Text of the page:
PhD Fraud #02: Chapter Next


I sometimes wonder what I’m doing, and where I want to go in life. By ‘sometimes’ I do, of course, mean ‘all the time’, and that’s largely because I have absolutely no idea at present. As I’m heading towards (potentially) the last 3-6 months of my PhD and then (potentially) the world at large, I’m currently left with a whole bunch of questions as to where I want to go with my career, and the inevitable questions about whether doing a PhD has/hasn’t helped toward that goal.

The role of research, at least in academia, is significantly blurred between that of Employment and Study. Sure, technically I’m still a student and studying for a higher qualification, but the manner by which I go about is more like a job: I’m not being taught, I’m learning by doing, in an office with my own PC to which I turn up to every morning and leave every evening. It’s very different from the surroundings I inhabited in my undergraduate studies: Primarily my own student room, and only occasionally working in a mixed computer room or the library. Certainly, the attitude I have towards it is that of ‘work’, not ‘study’; I’m working for the University on research, not studying to become a doctoral researcher. At least, that’s the mindset that I have towards my research.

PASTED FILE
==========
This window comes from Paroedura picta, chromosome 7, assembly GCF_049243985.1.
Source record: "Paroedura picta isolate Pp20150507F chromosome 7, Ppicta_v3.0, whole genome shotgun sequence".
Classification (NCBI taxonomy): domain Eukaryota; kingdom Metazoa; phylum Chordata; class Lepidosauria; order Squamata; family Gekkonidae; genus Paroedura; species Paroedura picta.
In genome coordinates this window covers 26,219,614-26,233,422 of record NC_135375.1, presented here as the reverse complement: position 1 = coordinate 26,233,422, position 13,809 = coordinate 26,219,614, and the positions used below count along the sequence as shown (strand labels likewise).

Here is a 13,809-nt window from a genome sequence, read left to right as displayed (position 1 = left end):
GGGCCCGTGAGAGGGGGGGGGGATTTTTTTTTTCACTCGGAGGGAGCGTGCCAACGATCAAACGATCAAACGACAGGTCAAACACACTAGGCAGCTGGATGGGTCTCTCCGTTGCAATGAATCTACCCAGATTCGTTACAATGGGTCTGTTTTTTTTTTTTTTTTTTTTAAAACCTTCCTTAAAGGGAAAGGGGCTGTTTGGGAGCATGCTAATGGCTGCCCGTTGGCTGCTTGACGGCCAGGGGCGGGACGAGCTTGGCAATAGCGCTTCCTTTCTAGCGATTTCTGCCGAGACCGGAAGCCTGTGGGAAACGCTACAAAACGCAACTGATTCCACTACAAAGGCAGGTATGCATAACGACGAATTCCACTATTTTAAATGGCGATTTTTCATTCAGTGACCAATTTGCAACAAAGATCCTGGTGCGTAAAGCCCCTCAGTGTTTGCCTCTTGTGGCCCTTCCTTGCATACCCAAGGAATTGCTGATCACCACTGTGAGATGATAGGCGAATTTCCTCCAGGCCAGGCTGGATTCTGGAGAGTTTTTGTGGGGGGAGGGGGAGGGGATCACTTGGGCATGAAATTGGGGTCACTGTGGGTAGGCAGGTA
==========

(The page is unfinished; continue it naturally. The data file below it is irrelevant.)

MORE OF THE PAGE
In that respect, the term ‘job satisfaction’ has a somewhat confused meaning. Am I enjoying what I’m doing at the moment? It’s difficult to say that I enjoy what I do day-to-day, but slightly more easy to say that I tolerate it. Many students take up a PhD project to challenge themselves; others wrap them up in their research because they have a genuine passion for their field. Me? Well, I certainly came out of my degree with a certain fondness for the space industry: Having jumped aboard the astronautics bandwagon mid-way through my degree, it was definitely a subject that I found interesting; but not one that filled my passions, or which I was instigated to pursue in my spare time. I’ve even forgotten a lot of my undergraduate teaching, which leads to me consider myself something of a fraud when I say that I’m a ‘space systems engineer’. Certainly, when I compare myself to a true engineer with a grounded knowledge of the subject, I feel awfully naive and inexperienced. The potential for me heading into the real world into a ‘real’ engineering position is bloody scary. And, I’m not entirely sure it’s what I want to do.